While this is just smart supply chain management and oversight by electronics firms, it’s a blow to China, which is the world’s largest producer of PCs and smartphones.

It could be a very good time to learn to speak Vietnamese!

Okay, over and out. For those of you in the U.S., Happy Independence Day. And if you’re in D.C. for the big celebration, you can be assured the tanks brought in are expected to be stationary.

But watch your feet, just in case.

Written by turbotodd

July 3, 2019 at 2:37 pm

LinkedIn, Algoed Up

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Happy Tuesday.

Yesterday was a bad tooth day. I had my first root canal since I don’t want to remember when. 

The headphones with classic rock with Pandora, some deep bone antisthetic shots to fully numb my tooth, and a steady stream of nitrous oxide made a root canal a nearly fun experience. 

Endondontists everywhere, more nitrous for all root canals.

While I was down in the endo’s chair, I learned this AM how a small ISP in Pennsylvania “tanked a big chunk of the Web” yesterday.

According to a story from Slate’s “Future Tense,” a Web outage in the Northeast affected “Verizon users and thousands of Website serviced by Cloudflare.”

Cloudflare provides security and performance services to 16 million websites and demonstrates how “one little error…can cause swaths of the Web to break with little warning.”

The outage started around 7 a.m. and affected Verizon before spreading to Amazon Web Services, web-hosting provider WP Engine, live-streaming platform Twitch, Reddit, and several others.

While we wait for the 404s to fade away, know that Axios is reporting some big time algo changes over at LinkedIn.

Axios reports the company has made the algorithm changes over the past 12-18 months to favor conversations in the LI feed that cater to “niche professional interests,” as opposed to elevating viral content. 

Specifically, Axios reports LinkedIn is focused on:

  • Elevating content that users are most likely to join in conversation, which typically means people that users interact with directly in the feed through comments and reactions, or people who have shared interests with you based on your profile.
  • Elevating a post from someone closer to a users’ interests or network if it needs more engagement, not if it’s already going viral.
  • Elevating conversations with things that encourage a response (like opinions commentary alongside content), as well as posts that use mentions and hashtags to bring other people and interests into the conversation and elevating posts from users that respond to commenters.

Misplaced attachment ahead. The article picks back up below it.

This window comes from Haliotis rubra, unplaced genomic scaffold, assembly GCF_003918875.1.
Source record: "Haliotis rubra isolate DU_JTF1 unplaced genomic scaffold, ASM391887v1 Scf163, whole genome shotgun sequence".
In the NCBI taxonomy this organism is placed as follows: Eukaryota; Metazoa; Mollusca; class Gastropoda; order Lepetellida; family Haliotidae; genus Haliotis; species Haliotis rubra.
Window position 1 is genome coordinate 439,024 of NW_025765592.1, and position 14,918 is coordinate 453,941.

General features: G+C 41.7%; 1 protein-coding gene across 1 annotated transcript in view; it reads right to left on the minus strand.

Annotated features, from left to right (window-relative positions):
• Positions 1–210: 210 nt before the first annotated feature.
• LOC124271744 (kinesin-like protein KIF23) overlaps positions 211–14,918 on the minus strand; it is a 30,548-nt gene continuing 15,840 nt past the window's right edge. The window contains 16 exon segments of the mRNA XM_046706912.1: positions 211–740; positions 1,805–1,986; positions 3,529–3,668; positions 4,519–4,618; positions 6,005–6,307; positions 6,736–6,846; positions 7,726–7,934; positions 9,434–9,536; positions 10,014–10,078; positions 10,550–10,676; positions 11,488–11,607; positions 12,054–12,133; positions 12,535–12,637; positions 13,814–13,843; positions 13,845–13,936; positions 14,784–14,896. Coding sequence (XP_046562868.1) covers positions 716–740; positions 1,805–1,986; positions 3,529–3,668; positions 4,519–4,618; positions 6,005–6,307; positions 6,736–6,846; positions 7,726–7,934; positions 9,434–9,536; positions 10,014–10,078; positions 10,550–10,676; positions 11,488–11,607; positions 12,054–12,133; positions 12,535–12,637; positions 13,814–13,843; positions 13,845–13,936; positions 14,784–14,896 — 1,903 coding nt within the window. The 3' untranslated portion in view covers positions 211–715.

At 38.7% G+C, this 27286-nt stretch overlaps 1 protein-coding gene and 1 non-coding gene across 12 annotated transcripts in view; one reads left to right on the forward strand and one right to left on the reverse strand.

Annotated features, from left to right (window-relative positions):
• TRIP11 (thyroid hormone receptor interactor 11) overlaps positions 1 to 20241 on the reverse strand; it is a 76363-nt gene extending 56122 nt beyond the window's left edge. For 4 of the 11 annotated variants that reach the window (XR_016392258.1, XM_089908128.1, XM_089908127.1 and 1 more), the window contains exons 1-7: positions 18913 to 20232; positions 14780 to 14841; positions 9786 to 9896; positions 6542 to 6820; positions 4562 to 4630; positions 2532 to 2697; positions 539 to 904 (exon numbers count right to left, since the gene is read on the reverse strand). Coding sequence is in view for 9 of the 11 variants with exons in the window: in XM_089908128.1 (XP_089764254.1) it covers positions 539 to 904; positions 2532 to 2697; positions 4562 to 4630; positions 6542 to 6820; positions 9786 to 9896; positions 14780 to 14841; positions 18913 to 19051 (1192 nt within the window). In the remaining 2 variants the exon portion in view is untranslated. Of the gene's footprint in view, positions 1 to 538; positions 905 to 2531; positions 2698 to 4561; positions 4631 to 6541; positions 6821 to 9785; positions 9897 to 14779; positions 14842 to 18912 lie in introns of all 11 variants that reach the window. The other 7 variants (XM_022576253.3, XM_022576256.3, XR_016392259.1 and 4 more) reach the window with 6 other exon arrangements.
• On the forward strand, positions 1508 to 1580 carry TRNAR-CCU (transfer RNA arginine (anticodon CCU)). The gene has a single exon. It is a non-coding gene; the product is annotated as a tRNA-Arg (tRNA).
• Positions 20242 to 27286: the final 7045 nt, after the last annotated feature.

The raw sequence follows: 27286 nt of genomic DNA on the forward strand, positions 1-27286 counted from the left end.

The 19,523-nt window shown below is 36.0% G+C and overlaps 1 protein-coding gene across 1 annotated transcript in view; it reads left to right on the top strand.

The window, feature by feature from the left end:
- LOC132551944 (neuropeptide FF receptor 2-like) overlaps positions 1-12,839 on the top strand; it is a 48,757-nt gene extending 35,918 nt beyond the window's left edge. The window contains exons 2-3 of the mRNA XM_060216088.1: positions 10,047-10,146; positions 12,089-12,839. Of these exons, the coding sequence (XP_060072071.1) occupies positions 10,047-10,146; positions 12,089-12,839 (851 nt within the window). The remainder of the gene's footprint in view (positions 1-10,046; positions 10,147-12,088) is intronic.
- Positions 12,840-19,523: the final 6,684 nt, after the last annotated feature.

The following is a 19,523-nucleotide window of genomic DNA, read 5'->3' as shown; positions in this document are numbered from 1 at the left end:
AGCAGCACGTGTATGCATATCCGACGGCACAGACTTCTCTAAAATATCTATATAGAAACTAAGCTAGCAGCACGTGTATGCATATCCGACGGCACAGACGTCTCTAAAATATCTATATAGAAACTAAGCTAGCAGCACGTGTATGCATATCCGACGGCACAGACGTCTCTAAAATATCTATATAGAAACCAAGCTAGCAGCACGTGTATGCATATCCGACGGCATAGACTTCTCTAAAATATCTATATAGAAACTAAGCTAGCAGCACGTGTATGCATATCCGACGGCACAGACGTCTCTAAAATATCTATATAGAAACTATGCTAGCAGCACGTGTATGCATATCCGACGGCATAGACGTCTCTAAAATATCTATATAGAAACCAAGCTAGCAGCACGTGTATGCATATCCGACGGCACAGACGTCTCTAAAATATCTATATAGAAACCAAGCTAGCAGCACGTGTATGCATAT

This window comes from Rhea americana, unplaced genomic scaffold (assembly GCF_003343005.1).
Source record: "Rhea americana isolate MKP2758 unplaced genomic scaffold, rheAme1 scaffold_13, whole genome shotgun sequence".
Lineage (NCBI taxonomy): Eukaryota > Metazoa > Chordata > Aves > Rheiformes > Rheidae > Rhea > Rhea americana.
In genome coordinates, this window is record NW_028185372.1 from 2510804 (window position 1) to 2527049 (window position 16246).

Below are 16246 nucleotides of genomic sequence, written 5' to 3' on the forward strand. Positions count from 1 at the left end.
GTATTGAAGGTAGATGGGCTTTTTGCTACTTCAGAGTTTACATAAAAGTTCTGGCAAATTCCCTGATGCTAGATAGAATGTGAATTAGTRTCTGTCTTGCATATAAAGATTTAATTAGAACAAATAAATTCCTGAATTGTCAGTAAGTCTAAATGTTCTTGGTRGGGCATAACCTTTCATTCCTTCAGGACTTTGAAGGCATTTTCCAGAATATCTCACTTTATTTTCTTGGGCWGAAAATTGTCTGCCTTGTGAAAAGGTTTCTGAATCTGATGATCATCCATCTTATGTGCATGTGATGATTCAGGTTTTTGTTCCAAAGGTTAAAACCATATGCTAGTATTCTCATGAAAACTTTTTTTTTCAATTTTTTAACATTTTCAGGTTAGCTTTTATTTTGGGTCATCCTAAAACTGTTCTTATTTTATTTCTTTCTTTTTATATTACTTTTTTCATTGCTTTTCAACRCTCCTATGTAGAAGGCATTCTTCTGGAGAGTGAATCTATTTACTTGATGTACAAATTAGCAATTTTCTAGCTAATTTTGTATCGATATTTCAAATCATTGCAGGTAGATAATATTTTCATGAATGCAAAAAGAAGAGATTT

• Elevating niche topics of conversation will perform better than broad ones. (When it comes to length, LinkedIn says its algorithm doesn’t favor any particular format, despite rumors that it does.)

This matters because…advertisers want higher-quality engagement, which in turn leads to happier advertisers, which in turn leads to more ad revenue for LI.

Have *you* noticed a difference in your LI feed?

Written by turbotodd

June 25, 2019 at 10:04 am

No Slackers

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Greetings from my South Austin bunker on a hill.

There’s an onslaught of relevant tech news this AM. First, let’s cover off the mo-nay situations.

Slack is expected to go public today, and it’s direct listing reference price has been set at $26. That would value Slack at roughly $15.7B

In case you didn’t know what a direct listing is, The Wall Street Journal explains:

In a

direct listing

, a company simply floats its existing stock onto a public exchange without raising any money or using underwriters. The company doesn’t choose an IPO price or who gets to buy in the night before trading begins, as is the case in a traditional IPO. Spotify Technology SA, which made its trading debut in April 2018, is the only other major company to go public via direct listing.

I think, therefore I Slack. All day, every day.